The global economy is already in doldrums post the COVID 19 pandemic. Unemployment, hunger and malnutrition are still forces to fight, SDG 2030 are rushing in, climate change is already hitting hard the food and nutritional security, sea levels are on the rise and many other challenges are confronting the humanity on the planet. What is more disturbing is regarding the credibility of the group. Individual differences and cooperation has overshadowed the group goals and objectives. An internal rift between the member countries is clearly visible. Countries are not able to arrive at a consensus regarding issues having global repercussions. It has to find innovative solutions and build bridges. India has to come out with a solution or a programme that is acceptable to all the member countries.

 

 

 

Regarding the financial instability and the recession in the global economy more so after the COVID-19 pandemic, the priority of India would be to come up with a roadmap for financial recovery and inclusiveness by collaborating with international bodies like World Trade Organization (WTO), International Monetary Fund (IMF), Organization for Economic Co-operation and Development (OECD), and the Financial Stability Board (FSB). All across the globe although a lot has been done for ensuring food security but a lot still needs to be done towards ensuring nutritional security to all. Reports reveal that about 200 million people have gone below the poverty line and 75 million people having lost their jobs due to Covid. The challenge for us would also be to accelerate the pace of SDG Sustainable Development Goals as we will be midway through the 2030 agenda.

 

Global efforts like food fortification, promotion and use of millets in daily diet have to be scaled up. India would also be under pressure to come up with a clear policy on Russia-Ukraine conflict. To forge unity among the member countries, governance reforms to promote inclusiveness and unity. Climate financing is another area that India needs to work on with the rich and developed nations. In 2009, they had committed to providing developing countries $100 billion a year. This commitment has not been adequately provided for. The developed countries have to be pushed for transfer of clean technologies and renewable energies developing economies and more to the vulnerable economies. Solar energy is another area where India can show way to the world as an effective strategy to tackle climate related changes and ultimately the increased temperatures.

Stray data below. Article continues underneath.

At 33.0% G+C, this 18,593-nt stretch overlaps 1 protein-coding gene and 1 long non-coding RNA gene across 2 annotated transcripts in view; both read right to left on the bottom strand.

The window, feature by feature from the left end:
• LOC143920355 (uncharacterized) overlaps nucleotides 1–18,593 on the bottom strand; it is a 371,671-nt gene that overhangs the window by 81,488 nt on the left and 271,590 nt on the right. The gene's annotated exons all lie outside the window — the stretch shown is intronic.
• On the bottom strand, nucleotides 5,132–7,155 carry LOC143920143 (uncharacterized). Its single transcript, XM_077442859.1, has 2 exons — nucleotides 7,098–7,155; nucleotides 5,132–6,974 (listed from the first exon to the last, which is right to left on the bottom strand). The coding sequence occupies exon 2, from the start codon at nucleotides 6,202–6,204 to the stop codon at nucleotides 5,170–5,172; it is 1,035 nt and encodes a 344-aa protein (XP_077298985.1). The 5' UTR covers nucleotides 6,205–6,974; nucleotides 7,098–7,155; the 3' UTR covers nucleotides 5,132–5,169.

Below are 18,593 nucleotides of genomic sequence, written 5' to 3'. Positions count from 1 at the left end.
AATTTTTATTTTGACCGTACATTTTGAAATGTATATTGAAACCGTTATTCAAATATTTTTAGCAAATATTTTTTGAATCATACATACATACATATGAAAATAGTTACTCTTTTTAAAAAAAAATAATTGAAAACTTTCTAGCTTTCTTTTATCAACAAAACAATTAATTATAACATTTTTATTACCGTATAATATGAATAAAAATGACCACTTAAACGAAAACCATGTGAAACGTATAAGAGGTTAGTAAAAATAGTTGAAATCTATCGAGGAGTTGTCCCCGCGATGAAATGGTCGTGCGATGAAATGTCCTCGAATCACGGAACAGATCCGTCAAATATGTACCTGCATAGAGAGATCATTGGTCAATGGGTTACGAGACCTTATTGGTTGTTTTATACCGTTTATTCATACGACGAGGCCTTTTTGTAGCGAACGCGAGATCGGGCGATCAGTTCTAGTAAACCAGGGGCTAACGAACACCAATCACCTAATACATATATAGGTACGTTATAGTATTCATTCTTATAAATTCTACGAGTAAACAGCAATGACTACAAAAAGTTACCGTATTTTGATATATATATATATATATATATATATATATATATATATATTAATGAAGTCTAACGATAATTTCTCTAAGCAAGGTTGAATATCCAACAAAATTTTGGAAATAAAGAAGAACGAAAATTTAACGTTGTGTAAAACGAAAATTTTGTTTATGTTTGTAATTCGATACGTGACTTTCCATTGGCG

India has also to ensure that the decisions taken at Bali summit are enforced in letter and spirit. After three decades of pushing for compensation for ‘Loss and Damage’ caused by climate change, the 27th Conference of Parties has adopted the proposal. The parties also agreed to utilize the Santiago Network, established at COP 25 and to establish and operationalize a Loss and Damage fund particularly for nations most vulnerable to the climate crisis. A ‘transitional committee’ has been formed to work out the modalities regarding who will manage the fund, whether contributions are expected from large developing countries and what the fair share of contributors will be. Besides Loss and Damage, COP 27 also saw the launch of a new five-year work program to promote climate technology solutions in developing countries. The countries also launched a package of 25 new collaborative actions in five key areas: power, road transport, steel, hydrogen and agriculture. UN Secretary-General Antonio Guterres announced a USD 3.1 billion plan to ensure everyone on the planet is protected by early warning systems within the next five years. India will also have to play a proactive role in all these developments.

 

India has carried out a vast amount of digital transformation through the digital public infrastructure. India also has to guide and lead the world in health. By making and exporting the COVID vaccine to world, India has emerged as vaccine producer of the world as to how it did developed vaccine for COVID. Infact the global community has acknowledged that the vaccine developed by India saved billions of lives all over the globe. India also has emerged as skill capital with a lot being invested in creation and generation of enterprises in agriculture and allied sectors. With initiatives like Make in India, Vocal for Local and Digital missions India has also emerged as soft power to which all other democracies of the world look for guidance and mentorship.

           

Through G20 Presidency, the country has become the voice of the developing world. We have to set the agenda for the entire world. It is for the world to react to that agenda.
No doubt, there are challenges; but with collective will and determination, an emerging country like ours will make this historic and path breaking moment an opportunity to prove itself and lead the world.

 

                       

(Dr. Kumar is a Faculty at SKUAST-K, can be reached at pkumar6674@gmail.com